Units of measurement when using the basic formulas. For all calculations using the basic formulas μ = FF / FN, μ = mF / mN and μ = a / b it is not relevant which unit of measurement is used to measure force, mass or distance. The important thing is that they are used consistently. Since the calculation dimensions in the formula cancel each other out, μ is a dimensionless numerical value.

Units of measurement when using the transformed formulas. With these calculations, care must be taken to ensure that the same mathematical dimensions are used, otherwise the results will not be suitable for comparison or will need to be converted. Writing down the mathematical dimensions guarantees the correct results, because errors can be spotted immediately.

Sliding friction coefficients.For load securing, the sliding friction coefficients are of particular importance. The following table contains sliding friction coefficients for selected general and bulk cargoes as well as a number of materials that are used on a regular basis. The values are taken from our own tests. The abbreviation FE mat stands for friction-enhancing mat.

 Table 1a - Sliding friction coefficients for selected materials Material pairs Friction coefficient μ as Discharge angle Surfaces in contact or bulk cargo Decimal Fraction Gradient Stones/loose soil, certain varieties of ore and coal 1 1/1 100% 45° Friction-enhancing mats or car tires/very rough concrete, FE mat on FE mat (gum) 0.9 9/10 90% 42° FE mat/rough concrete, rough wood or rough chipboard; tire rubber/macadam; certain types of paper/FE mats 0.8 4/5 80% 38.7° FE mat/rusty steel or matt varnished wood, tire rubber on rough materials 0.75 3/4 75% 36.9°

 Material with a μ value of approximately 0.8 Material with a μ value of approximately 0.7

Materials of this type are ideal for use as interlayer dunnage when layering goods that are unitized with suitable strapping.

They are less suitable for use as underlay or interlayer dunnage for unsecured loads or partial loads. As vibrations occur, the friction coefficient drops dramatically and the items will start to move. These relatively thin materials tend to wear easily. At times, particularly if they are heated, these materials can even have an adhesive effect which can depreciate the value of sensitive goods.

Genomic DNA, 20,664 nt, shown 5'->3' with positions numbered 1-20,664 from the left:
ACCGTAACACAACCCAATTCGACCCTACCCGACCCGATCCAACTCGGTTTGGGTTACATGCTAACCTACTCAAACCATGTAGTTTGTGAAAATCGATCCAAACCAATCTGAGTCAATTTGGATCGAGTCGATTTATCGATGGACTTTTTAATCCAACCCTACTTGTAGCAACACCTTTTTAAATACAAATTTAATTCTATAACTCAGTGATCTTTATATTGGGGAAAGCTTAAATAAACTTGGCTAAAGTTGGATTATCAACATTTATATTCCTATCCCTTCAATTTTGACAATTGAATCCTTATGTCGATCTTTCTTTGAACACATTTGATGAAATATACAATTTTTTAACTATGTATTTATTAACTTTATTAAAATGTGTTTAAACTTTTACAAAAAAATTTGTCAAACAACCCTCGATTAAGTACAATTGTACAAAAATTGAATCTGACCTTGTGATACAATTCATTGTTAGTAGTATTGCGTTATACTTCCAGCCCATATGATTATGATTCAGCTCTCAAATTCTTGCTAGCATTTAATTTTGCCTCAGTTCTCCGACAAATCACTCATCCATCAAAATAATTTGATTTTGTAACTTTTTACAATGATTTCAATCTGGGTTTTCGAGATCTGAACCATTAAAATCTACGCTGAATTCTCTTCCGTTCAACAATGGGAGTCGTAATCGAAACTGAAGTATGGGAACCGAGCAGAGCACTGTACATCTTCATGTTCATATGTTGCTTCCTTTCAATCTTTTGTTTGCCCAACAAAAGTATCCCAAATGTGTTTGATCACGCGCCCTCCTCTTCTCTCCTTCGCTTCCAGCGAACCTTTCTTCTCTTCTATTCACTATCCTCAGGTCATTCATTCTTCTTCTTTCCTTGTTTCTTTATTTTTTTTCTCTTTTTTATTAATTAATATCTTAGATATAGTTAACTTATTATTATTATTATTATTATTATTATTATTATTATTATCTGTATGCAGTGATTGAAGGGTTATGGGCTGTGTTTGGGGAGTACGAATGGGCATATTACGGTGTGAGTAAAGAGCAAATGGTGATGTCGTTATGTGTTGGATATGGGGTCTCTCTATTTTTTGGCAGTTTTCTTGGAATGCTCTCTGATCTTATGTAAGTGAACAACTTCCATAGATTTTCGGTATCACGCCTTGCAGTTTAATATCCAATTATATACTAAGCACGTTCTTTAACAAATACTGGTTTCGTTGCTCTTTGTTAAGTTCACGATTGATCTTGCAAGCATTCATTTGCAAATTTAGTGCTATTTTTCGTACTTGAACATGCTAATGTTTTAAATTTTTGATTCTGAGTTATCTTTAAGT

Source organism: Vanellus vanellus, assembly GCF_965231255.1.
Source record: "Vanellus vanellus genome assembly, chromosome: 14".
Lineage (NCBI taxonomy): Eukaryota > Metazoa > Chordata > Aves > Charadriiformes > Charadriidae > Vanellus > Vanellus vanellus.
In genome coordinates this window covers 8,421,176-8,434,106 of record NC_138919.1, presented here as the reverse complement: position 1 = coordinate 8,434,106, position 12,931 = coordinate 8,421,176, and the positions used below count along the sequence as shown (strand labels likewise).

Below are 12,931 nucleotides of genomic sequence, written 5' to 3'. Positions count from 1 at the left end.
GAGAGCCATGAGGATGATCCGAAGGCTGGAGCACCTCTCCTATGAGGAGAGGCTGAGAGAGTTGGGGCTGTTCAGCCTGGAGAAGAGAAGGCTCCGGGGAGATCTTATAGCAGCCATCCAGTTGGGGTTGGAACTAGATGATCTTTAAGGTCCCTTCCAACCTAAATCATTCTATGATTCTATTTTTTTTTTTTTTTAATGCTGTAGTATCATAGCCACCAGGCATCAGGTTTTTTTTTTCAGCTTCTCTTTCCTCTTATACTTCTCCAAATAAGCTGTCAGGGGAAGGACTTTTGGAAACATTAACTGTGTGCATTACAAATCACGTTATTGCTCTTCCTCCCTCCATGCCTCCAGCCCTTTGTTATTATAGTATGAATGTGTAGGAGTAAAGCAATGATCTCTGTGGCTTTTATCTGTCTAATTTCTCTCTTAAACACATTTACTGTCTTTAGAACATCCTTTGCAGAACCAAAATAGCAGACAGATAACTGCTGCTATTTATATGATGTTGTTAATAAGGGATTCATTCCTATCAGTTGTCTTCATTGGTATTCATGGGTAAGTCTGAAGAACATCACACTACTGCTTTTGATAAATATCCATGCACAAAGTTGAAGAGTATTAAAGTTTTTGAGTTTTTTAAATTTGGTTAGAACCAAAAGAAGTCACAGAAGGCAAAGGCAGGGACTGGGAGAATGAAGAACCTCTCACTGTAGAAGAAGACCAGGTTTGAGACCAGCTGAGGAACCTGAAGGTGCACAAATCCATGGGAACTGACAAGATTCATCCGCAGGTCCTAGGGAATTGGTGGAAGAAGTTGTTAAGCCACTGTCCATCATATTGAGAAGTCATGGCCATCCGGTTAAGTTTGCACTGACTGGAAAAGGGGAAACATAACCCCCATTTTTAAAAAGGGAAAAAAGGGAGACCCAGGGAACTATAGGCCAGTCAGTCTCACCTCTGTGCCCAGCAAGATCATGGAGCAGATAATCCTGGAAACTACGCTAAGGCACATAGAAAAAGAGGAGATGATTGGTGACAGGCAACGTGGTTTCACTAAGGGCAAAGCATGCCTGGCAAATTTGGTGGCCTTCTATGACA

Table 1b - Sliding friction coefficients for selected materials Material pairs Friction coefficient μ as Discharge angle Surfaces in contact or bulk cargo Decimal Fraction Gradient Rough galvanized sheets, rough ekki (Azobé) or softwood/FE mat; very rough concrete or stone/very rough concrete, FE mat (gum)/wood or PE 0.7 7/10 70% 35° FE mats or rough stones or concrete/rough wood, planed oak or smooth plywood/FE mat; very rusty steel/very rough wood; car tires/wet road; various cereals as bulk cargo 0.6 3/5 60% 31° FE mat/PA; rough concrete or rough stones/rough wood, very rough concrete/rough concrete, various materials/FE mats 0.5 1/2 50% 26.6°

 Materials with a μ value of approximately 0.6

These materials can be used to maintain friction coefficients of approximately 60%. The material on the left is available in a number of different thicknesses, but usually 6 mm and 10 mm thick. The thicker version is preferable for use with heavier goods because it doesn't wear quite so quickly. Materials of this sort are usually composite materials from rubber scrap and recycled rubber etc. The material on the right is just 2 mm thick and has a ridged surface. This is more suitable for forming unit loads.

In some cases, friction-enhancing materials cannot be brought into the containers, because they would hinder the normal work. This method can only really be implemented if the goods can be placed cleanly on prepared pads or strips. This method can also be used when loading open top containers or platform containers where the intended positions are easily accessible to staff and equipment. The use of non-slip materials is impossible if the length or any other characteristic of the load requires it to be pushed into the container.